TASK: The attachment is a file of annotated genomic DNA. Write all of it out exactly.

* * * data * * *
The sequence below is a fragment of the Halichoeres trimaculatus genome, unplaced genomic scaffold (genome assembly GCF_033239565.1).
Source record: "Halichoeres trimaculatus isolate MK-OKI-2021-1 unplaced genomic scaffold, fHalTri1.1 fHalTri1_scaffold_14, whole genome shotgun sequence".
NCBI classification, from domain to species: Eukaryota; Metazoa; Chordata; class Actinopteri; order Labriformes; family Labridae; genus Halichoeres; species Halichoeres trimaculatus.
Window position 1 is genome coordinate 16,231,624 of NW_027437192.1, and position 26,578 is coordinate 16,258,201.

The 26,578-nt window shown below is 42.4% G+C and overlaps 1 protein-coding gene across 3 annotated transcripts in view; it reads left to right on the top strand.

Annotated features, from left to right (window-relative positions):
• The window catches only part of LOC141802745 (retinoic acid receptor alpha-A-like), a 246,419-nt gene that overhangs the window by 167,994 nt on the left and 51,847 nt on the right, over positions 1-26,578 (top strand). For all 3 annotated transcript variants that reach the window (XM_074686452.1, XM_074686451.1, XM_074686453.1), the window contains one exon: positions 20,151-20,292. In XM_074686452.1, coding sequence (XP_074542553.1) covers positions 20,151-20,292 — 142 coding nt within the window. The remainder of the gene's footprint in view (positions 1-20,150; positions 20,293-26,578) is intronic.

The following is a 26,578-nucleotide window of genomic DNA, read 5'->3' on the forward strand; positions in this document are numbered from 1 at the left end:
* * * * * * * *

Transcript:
The sequence below is a fragment of the Halichoeres trimaculatus genome, unplaced genomic scaffold (genome assembly GCF_033239565.1).
Source record: "Halichoeres trimaculatus isolate MK-OKI-2021-1 unplaced genomic scaffold, fHalTri1.1 fHalTri1_scaffold_14, whole genome shotgun sequence".
NCBI classification, from domain to species: Eukaryota; Metazoa; Chordata; class Actinopteri; order Labriformes; family Labridae; genus Halichoeres; species Halichoeres trimaculatus.
Window position 1 is genome coordinate 16,231,624 of NW_027437192.1, and position 26,578 is coordinate 16,258,201.

The 26,578-nt window shown below is 42.4% G+C and overlaps 1 protein-coding gene across 3 annotated transcripts in view; it reads left to right on the top strand.

Annotated features, from left to right (window-relative positions):
• The window catches only part of LOC141802745 (retinoic acid receptor alpha-A-like), a 246,419-nt gene that overhangs the window by 167,994 nt on the left and 51,847 nt on the right, over positions 1-26,578 (top strand). For all 3 annotated transcript variants that reach the window (XM_074686452.1, XM_074686451.1, XM_074686453.1), the window contains one exon: positions 20,151-20,292. In XM_074686452.1, coding sequence (XP_074542553.1) covers positions 20,151-20,292 — 142 coding nt within the window. The remainder of the gene's footprint in view (positions 1-20,150; positions 20,293-26,578) is intronic.

The following is a 26,578-nucleotide window of genomic DNA, read 5'->3' on the forward strand; positions in this document are numbered from 1 at the left end: